Lorraine

Lorraine

I'm 52 years old and was diagnosed last year with vasal vasal syncope, with panic attacks. I try to manage it by diet and making sure I get enough sleep. I take 30mg propanol and 10mg citrapram. I have piled on 2 stone in weight and lost a lot of the fitness I used to have. I take the citrapram for the sweating and although it helps, it's still a problem. I am dreading the summer. I am so sensitive to heat changes. I have played this down with family, friends and colleagues as I find it really difficult to explain to them what it is. I am so pleased to have found this forum, I am not alone with this.

6 Replies

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  • Hi Lorraine, I'm David and I too have Vasovagel Syncope. The symptoms you describe are all too familiar. My doctor has me on 100 mg twice daily of Atenolol (a beta blocker) and 10 mg 6 times a day of Midodrine (an Alpha-adrenergic agonist). In addition, I use a CPAP machine to control my sleep apnea giving me a great night's sleep. The Midodrine is what really helped me the most. Hope this information was helpful. Good luck to you.

  • Hi Lorraine ,

    Sorry to hear you are suffering from this fainting condition. It sounds very unsettling.

    I hope you don't mind but I wanted to ask you about your diagnosis. I'm also 52 btw.

    I fainted last week completely out of the blue at work. Initial tests at AandE came back ok - so not Stoke or heart attack. My blood pressure was very high though and they think it's related.

    I went back to work (school teacher) and like you - played it down with colleagues/family. My bp is still high and I find myself scared of it happening again. I am waiting for clinic appt.

    I suppose I do function at an anxious level as a teacher and have anxiety issues although I have always felt I was coping.

    When you were diagnosed had you had more fainting episodes? How did they explain the link with anxiety?

    I am sorry I can't offer advice as I am at the beginning of this - but I hope you don't mind ME asking YOU for advice today!

    Mary

  • Hi Mary, I don't mind at all.

    A lot to explain but a condensed version. I think I have had this for a long time but it is not easy to diagnose. I was lucky being in the right place at the right time.

    I have fainted at different times over the years,mainly when I have not been well. I have had 4 major operations over the past 10 years and 4 years ago my 28 year marriage broke up and I did the divorce. So I have had a lot of trauma, which the consultant seemed to think was possibly a contribution. I must say that although it has been traumatic few years I have a new life now and I am extremely happy.

    There are many symptoms you can have with this condition- mine is tiredness (fatigue really), dizziness, nausea, sweating. Before I was diagnosed I was having lots of really bad migraines that would leave me in bed for 3days.

    I went to the doctors numerous times and saw different doctors had lots of blood tests and ecg but all came back ok. I was starting to really worry as I thought my tumor was returning. Then when day I went back to the doctors and I fainted as I walked in his room. He said he had only seen 3 people faint like that in his whole career and sent me to the hospital straight away. I was off work for 8 weeks and I couldn't drive for safety reasons. I had the tilt test and was diagnosed.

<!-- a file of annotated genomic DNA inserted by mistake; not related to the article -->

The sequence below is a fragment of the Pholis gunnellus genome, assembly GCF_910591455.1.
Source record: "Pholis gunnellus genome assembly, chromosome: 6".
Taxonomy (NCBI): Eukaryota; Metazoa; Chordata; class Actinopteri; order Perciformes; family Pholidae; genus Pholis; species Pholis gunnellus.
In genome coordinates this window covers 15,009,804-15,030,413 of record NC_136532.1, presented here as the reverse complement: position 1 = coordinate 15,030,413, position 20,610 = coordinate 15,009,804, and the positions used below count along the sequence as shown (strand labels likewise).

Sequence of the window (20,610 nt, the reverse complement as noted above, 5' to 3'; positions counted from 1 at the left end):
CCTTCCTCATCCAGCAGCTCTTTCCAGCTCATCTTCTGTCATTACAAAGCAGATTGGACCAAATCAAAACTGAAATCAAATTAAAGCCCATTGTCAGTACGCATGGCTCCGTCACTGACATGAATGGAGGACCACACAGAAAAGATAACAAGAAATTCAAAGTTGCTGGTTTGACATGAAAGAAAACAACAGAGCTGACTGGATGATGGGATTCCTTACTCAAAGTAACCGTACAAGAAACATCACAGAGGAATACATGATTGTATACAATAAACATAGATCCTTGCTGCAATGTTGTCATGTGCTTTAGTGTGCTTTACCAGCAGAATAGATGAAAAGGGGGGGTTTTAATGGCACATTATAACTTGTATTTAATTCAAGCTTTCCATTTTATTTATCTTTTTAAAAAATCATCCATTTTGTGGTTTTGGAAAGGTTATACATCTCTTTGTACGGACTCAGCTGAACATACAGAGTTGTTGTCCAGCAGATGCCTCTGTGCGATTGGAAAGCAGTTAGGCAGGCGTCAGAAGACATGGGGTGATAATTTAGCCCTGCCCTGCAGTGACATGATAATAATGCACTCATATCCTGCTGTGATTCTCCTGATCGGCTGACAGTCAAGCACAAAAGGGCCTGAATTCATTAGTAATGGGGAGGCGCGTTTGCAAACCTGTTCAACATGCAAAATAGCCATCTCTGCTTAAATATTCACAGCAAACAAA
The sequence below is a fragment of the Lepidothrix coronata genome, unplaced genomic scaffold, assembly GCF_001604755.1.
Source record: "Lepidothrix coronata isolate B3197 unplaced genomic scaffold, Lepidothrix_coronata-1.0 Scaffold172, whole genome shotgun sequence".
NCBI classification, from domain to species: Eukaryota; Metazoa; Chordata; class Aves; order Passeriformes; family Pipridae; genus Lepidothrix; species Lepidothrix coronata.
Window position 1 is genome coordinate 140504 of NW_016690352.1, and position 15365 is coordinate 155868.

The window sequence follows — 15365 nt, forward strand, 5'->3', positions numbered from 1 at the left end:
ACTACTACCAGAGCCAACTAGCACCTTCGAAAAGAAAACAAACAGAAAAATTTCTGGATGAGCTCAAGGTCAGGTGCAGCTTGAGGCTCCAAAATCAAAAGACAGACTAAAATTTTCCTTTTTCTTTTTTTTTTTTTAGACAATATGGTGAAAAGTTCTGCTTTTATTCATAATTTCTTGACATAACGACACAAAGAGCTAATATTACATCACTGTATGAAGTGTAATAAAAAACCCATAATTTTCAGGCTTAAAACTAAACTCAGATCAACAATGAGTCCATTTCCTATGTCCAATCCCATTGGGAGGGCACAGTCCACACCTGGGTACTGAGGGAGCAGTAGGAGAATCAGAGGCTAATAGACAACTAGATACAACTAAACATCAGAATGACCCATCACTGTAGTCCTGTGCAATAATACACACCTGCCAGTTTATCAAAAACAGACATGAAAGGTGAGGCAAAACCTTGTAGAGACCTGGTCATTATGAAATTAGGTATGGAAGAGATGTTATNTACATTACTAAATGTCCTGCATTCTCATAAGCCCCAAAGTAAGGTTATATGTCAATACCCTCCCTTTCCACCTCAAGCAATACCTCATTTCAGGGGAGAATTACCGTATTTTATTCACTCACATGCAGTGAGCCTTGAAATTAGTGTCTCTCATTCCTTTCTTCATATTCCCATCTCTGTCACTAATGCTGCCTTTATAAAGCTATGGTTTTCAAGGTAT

The anxiety comes in because I panic, because I don't like to faint and try to fight it. It is something you can't stop really. As time has gone on I can judge when I need to slow down or stop. I have also noticed I am very sensitive to temperature changes. Shopping in the winter can be a challenge when coming in from the cold to a warm room. I have been found in the corner of a shop, stripping my coat off and crouching on the ground with a bottle of water.

    I hope this helps. I was told fainting isn't always sinister and for me fortunately it's not very often, but it is scary.

    Good luck.

    Regards

    Lorraine

  • Thanks for your reply Lorraine,

    Sounds like you have a difficult time, I expect when your diagnosis was arrived at, it must've been a relief to at least know and receive treatment. I too went through divorce some years ago and suffered post traumatic stress from that for some months.

    I also have suffered from migraines, the non-headache ones but with paralysis in my face visual and speech problems - symptoms like just before I fainted, so I am thinking there may be a link.

    I am probably fussing too soon and should wait till I see my consultant who is at the syncope clinic here in Southampton. It would just be reassuring to have some diagnosis and not have to accept that I just fainted.

    I agree, although probably not sinister - very scary!

    Mary

  • You could ask for a sodium test. If your sodium level is low it can cause fainting. I have low blood pressure and I have salt and I also drink a lot to stay hydrated. That can be another cause. the blackout checklist is a good reference, as suggested. It's good you have an appointment. Take a list of questions and if you have kept a diary of events. You will be asked lots of questions too.

  • Hi Lorraine,

    Thanks for your advice - I will certainly have a list of questions and I am going to get a colleague to write down exactly what happened, as I have a few different versions at the moment.

    I have printed off the STARS blackout checklist and information sheet on syncope which have been useful. I am planning to practise some relaxation techniques too, as I suspect my faint might be due to stress and it is certainly not helping being so anxious about fainting now.

    Hope you have a good weekend.

    I am playing in a concert this evening and feel very brave! Hopefully it will help to boost my confidence too.

    Mary

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